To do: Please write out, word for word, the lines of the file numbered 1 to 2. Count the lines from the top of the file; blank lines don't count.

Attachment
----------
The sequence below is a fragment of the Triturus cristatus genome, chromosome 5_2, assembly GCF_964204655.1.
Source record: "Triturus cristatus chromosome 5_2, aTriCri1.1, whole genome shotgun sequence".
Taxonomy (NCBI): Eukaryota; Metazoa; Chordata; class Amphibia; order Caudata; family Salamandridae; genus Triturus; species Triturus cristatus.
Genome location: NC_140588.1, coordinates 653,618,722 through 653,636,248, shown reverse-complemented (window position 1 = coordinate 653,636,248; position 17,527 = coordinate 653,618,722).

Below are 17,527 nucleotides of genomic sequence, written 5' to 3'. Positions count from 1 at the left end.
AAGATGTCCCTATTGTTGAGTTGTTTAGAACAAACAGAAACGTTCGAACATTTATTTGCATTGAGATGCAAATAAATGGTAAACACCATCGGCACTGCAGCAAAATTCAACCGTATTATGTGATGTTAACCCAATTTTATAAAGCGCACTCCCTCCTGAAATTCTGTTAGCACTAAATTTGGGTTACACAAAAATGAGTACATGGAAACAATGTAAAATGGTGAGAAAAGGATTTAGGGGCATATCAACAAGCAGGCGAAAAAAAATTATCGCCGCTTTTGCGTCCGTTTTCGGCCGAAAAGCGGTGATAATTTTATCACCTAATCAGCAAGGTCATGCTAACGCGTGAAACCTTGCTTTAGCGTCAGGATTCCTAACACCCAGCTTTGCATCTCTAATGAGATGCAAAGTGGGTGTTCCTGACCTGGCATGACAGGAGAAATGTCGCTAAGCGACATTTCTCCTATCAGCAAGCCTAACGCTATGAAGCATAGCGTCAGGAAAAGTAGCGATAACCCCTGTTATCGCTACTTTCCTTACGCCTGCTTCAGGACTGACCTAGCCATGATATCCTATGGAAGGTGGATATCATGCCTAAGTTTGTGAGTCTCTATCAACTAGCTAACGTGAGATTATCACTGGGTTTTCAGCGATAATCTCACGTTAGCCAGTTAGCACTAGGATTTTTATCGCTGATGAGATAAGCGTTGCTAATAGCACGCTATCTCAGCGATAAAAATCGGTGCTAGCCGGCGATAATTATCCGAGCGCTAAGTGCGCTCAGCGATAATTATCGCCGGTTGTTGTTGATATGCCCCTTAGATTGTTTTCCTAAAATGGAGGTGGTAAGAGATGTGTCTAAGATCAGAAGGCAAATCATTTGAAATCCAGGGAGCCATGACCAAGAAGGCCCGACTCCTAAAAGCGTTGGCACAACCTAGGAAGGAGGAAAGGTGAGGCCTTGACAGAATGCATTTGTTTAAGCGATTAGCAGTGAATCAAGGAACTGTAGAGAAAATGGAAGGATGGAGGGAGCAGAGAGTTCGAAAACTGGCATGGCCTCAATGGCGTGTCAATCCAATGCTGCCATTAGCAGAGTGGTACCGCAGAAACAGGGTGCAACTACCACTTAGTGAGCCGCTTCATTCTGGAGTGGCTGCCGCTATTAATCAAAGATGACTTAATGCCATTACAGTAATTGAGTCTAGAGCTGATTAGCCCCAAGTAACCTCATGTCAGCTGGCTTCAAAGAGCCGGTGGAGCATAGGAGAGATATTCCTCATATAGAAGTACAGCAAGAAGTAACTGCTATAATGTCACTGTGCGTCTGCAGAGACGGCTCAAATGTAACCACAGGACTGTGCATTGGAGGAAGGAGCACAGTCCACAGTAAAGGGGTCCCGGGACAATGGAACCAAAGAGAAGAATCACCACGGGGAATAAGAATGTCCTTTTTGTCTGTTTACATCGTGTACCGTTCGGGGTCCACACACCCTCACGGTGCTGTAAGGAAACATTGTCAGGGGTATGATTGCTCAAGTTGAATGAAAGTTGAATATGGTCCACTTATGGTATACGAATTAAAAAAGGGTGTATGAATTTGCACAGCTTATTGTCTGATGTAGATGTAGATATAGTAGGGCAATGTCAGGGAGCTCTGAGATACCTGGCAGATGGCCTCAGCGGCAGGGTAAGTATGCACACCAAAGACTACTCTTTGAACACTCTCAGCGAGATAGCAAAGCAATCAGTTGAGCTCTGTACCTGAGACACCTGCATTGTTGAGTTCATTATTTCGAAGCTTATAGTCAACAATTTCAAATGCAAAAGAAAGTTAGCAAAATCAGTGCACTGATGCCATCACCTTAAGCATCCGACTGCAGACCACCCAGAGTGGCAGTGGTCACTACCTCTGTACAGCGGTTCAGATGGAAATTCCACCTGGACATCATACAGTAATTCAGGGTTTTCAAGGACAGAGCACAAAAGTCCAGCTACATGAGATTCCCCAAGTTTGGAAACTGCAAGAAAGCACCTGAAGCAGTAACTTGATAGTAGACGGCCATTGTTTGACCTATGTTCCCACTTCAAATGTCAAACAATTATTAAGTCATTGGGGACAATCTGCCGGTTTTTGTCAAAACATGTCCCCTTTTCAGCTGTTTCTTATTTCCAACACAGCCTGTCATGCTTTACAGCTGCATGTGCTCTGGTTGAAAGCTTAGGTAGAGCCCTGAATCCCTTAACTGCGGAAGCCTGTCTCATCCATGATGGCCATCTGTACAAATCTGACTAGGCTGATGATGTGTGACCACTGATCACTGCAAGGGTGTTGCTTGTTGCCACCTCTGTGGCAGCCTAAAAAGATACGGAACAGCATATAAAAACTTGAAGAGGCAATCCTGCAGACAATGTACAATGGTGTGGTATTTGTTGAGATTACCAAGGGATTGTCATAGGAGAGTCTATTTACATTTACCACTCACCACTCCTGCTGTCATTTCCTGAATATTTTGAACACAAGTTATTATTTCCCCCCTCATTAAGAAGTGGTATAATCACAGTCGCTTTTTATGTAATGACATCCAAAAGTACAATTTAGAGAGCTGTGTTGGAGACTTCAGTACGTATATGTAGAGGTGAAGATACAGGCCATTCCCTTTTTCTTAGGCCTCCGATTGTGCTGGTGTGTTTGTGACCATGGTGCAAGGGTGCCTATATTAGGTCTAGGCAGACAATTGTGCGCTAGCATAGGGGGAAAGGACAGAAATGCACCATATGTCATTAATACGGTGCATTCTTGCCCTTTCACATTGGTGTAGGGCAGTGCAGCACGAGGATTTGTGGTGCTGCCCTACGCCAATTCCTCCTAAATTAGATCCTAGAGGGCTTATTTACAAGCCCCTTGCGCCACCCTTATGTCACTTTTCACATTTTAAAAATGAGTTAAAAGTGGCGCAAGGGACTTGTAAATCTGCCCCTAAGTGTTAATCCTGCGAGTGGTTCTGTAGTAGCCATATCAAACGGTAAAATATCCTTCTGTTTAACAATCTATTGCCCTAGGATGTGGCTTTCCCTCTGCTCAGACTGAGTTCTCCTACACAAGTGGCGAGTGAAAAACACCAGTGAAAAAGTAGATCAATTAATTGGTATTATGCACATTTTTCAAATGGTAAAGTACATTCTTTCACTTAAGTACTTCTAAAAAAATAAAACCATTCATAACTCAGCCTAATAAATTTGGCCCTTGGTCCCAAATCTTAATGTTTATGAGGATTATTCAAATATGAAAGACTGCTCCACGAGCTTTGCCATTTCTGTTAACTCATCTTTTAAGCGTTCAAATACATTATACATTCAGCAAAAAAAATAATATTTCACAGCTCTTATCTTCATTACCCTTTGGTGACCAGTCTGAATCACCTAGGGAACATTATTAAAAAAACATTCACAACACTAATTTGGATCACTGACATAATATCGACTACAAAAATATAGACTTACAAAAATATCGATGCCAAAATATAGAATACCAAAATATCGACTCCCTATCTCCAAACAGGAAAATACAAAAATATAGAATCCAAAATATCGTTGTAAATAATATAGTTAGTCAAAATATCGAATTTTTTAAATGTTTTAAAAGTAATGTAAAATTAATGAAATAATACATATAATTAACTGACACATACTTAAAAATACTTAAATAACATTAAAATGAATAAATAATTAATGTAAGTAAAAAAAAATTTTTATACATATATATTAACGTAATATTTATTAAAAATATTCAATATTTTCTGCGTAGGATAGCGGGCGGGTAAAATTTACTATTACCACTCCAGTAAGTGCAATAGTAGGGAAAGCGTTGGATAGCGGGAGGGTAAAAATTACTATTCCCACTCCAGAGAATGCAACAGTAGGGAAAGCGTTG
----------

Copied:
The sequence below is a fragment of the Triturus cristatus genome, chromosome 5_2, assembly GCF_964204655.1.
Source record: "Triturus cristatus chromosome 5_2, aTriCri1.1, whole genome shotgun sequence".